Flood warnings posted for areas that can expect flooding the next few days as the river rises several feet above flood stage in spots...
(KMSP) - Heavy rain over the last couple of weeks has left the Minnesota River, and many of its tributaries running very high. But the one-two punch of up to six inches of rain in the southern tier of the state is now pushing the waterway out of its banks, and will likely crest higher than it did in the spring.
Much of the state as well as the Upper Midwest have seen a tremendous amount of rain this month. Some spots in northern Wisconsin and southwest Minnesota have seen more than a foot of rain, three times what is typical for the month of June. But the metro and St. Cloud have largely missed out on the high water, with some exception of Dakota and Scott counties. In fact, MSP Airport is still below average for rain on the month, getting all of 2.5 inches so far. Meanwhile, areas just 40 or 50 miles further southwest have totals approaching 10 inches. Many areas of Hennepin, Ramsey, and Anoka counties are running sub average as well… along with several other countries just to the north.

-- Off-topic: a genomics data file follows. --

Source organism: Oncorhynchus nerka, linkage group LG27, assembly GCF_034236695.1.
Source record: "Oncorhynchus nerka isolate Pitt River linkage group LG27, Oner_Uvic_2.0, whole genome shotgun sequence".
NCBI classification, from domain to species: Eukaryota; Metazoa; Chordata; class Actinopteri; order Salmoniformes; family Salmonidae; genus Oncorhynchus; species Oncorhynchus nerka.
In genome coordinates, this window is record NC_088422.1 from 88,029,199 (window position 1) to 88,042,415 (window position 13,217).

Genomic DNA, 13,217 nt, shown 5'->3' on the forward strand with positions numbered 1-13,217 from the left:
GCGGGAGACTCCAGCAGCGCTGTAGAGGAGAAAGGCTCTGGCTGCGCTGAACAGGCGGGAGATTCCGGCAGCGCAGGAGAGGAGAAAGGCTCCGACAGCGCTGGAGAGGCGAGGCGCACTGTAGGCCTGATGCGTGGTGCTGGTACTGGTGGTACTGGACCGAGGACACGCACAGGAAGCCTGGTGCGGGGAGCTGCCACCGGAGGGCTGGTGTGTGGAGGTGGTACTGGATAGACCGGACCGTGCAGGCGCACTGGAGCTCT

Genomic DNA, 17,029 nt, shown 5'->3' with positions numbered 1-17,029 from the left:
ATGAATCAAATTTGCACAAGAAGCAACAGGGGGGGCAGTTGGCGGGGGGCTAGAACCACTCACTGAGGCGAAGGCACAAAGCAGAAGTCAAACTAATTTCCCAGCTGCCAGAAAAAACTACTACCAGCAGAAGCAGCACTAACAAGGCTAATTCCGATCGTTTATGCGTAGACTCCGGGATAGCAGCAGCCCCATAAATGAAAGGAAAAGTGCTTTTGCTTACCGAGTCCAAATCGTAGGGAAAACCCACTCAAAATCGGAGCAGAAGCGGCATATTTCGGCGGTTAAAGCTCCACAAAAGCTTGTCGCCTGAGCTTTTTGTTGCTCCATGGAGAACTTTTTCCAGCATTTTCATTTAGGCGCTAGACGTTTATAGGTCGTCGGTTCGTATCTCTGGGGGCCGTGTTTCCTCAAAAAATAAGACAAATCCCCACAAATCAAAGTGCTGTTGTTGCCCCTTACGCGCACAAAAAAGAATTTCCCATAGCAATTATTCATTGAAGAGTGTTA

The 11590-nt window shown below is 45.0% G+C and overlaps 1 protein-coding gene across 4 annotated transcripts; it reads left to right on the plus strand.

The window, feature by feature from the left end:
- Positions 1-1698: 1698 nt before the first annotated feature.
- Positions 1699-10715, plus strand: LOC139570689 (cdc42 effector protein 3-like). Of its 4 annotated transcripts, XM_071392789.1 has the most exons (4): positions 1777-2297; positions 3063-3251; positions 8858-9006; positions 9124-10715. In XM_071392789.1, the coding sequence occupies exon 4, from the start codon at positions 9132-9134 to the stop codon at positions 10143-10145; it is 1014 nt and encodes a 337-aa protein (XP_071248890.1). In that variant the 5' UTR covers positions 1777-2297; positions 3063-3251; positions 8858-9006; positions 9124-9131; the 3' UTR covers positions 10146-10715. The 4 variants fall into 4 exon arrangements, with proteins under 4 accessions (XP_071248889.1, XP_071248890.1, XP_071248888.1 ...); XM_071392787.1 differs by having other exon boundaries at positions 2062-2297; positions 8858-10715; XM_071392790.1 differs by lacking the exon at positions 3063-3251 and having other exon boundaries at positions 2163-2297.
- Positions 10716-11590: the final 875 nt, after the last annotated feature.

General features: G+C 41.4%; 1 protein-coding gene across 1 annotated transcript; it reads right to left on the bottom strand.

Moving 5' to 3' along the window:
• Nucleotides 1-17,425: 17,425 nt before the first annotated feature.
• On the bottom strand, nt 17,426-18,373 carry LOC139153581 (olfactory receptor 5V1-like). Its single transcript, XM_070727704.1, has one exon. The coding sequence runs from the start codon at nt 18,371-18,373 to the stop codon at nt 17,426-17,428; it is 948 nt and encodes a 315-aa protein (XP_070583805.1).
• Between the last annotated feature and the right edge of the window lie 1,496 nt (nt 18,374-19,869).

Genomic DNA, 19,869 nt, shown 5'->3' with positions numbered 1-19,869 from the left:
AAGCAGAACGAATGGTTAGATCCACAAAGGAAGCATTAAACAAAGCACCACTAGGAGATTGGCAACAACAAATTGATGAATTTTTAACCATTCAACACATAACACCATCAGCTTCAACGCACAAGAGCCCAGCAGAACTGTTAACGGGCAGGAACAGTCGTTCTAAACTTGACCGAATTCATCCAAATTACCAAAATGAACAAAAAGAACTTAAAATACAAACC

So why the big disparity? Well, you’re not gonna like the answer, but it’s sheer dumb luck. The overall weather pattern over the last couple of weeks has been very busy, but conditions have just worked out where some of the same areas kept getting hit over and over again. There’s no reason for this, it’s just luck of the draw.
This surge in water has sent the Minnesota River soaring now, back above flood stage from the Cottonwood connection all the way to the Mississippi. Many areas are still expected to rise another three to six feet before cresting sometime this upcoming week or weekend, and current forecast crests are actually higher than what we saw in the spring. Moderate flood stage could be reached from Mankato to the south metro, which will likely close some roads, bridges, and trails. And with the current forecast showing more potential local heavy rains through early week, river levels may still get higher than the current forecast.